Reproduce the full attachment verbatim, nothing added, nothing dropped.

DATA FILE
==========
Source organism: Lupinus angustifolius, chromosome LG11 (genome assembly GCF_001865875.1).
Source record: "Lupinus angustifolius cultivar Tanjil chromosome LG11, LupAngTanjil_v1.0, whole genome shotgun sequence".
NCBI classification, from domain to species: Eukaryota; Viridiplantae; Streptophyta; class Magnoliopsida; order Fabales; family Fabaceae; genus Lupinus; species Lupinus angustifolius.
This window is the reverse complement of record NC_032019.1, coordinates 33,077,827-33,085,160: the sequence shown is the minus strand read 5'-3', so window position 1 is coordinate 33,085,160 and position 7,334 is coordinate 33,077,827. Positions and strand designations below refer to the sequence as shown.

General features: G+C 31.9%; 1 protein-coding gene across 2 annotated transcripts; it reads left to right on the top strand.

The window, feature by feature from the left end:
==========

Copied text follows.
Source organism: Lupinus angustifolius, chromosome LG11 (genome assembly GCF_001865875.1).
Source record: "Lupinus angustifolius cultivar Tanjil chromosome LG11, LupAngTanjil_v1.0, whole genome shotgun sequence".
NCBI classification, from domain to species: Eukaryota; Viridiplantae; Streptophyta; class Magnoliopsida; order Fabales; family Fabaceae; genus Lupinus; species Lupinus angustifolius.
This window is the reverse complement of record NC_032019.1, coordinates 33,077,827-33,085,160: the sequence shown is the minus strand read 5'-3', so window position 1 is coordinate 33,085,160 and position 7,334 is coordinate 33,077,827. Positions and strand designations below refer to the sequence as shown.

General features: G+C 31.9%; 1 protein-coding gene across 2 annotated transcripts; it reads left to right on the top strand.

The window, feature by feature from the left end: